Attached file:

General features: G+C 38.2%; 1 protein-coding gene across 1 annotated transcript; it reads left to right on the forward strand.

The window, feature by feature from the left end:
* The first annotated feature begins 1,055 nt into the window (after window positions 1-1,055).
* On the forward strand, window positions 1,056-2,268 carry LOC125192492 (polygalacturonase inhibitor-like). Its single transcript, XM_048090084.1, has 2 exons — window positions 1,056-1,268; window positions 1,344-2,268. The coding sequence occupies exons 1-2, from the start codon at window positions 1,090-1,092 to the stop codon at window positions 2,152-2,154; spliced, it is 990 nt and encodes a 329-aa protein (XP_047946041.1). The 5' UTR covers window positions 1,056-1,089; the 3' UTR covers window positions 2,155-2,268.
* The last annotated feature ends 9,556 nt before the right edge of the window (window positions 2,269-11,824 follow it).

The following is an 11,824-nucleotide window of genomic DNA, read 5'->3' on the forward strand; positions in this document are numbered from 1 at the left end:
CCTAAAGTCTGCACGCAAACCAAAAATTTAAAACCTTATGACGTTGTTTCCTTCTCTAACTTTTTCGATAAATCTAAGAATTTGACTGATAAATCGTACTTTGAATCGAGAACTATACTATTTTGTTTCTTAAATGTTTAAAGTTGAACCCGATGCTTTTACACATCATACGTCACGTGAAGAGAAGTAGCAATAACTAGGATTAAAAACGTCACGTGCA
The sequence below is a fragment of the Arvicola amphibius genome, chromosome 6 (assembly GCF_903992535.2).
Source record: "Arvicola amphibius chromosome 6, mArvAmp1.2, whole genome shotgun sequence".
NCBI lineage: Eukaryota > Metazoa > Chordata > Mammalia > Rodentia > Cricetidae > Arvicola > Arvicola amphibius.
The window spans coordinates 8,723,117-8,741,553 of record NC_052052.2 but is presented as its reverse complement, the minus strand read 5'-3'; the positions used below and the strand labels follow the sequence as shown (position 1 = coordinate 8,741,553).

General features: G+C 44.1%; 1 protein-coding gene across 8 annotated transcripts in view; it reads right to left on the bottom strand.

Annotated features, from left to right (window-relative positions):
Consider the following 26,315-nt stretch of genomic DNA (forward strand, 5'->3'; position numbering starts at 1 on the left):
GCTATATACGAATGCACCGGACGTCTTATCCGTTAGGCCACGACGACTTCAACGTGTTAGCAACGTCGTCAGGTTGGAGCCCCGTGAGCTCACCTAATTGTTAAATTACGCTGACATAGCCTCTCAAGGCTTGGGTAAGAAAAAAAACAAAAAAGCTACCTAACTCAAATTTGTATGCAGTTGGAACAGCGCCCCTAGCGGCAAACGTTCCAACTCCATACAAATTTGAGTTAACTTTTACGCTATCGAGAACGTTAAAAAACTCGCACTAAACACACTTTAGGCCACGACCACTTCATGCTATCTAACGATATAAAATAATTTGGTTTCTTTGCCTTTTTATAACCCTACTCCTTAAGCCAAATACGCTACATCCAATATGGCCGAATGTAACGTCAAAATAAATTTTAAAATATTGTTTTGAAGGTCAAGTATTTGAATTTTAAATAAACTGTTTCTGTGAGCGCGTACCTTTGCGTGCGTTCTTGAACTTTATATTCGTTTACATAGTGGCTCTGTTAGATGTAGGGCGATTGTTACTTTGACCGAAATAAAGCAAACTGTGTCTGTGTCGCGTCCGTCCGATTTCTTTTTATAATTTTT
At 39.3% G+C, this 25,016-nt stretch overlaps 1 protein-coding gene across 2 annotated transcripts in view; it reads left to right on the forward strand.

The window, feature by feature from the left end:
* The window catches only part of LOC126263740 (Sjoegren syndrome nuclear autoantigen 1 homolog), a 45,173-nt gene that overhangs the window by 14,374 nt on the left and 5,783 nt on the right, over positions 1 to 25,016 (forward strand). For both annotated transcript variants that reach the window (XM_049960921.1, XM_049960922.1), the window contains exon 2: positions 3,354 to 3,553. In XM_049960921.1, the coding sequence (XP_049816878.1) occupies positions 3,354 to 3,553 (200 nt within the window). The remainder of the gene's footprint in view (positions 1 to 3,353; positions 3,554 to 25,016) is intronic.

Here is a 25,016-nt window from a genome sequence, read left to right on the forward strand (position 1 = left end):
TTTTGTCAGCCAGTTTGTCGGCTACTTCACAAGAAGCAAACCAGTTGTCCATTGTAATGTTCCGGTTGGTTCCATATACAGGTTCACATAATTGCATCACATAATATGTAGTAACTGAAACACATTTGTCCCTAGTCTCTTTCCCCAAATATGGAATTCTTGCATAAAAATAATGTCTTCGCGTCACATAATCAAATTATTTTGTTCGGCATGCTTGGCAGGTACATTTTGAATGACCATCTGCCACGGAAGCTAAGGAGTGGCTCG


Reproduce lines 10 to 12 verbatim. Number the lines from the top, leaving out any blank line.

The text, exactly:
NCBI lineage: Eukaryota > Metazoa > Chordata > Mammalia > Rodentia > Cricetidae > Arvicola > Arvicola amphibius.
The window spans coordinates 8,723,117-8,741,553 of record NC_052052.2 but is presented as its reverse complement, the minus strand read 5'-3'; the positions used below and the strand labels follow the sequence as shown (position 1 = coordinate 8,741,553).

General features: G+C 44.1%; 1 protein-coding gene across 8 annotated transcripts in view; it reads right to left on the bottom strand.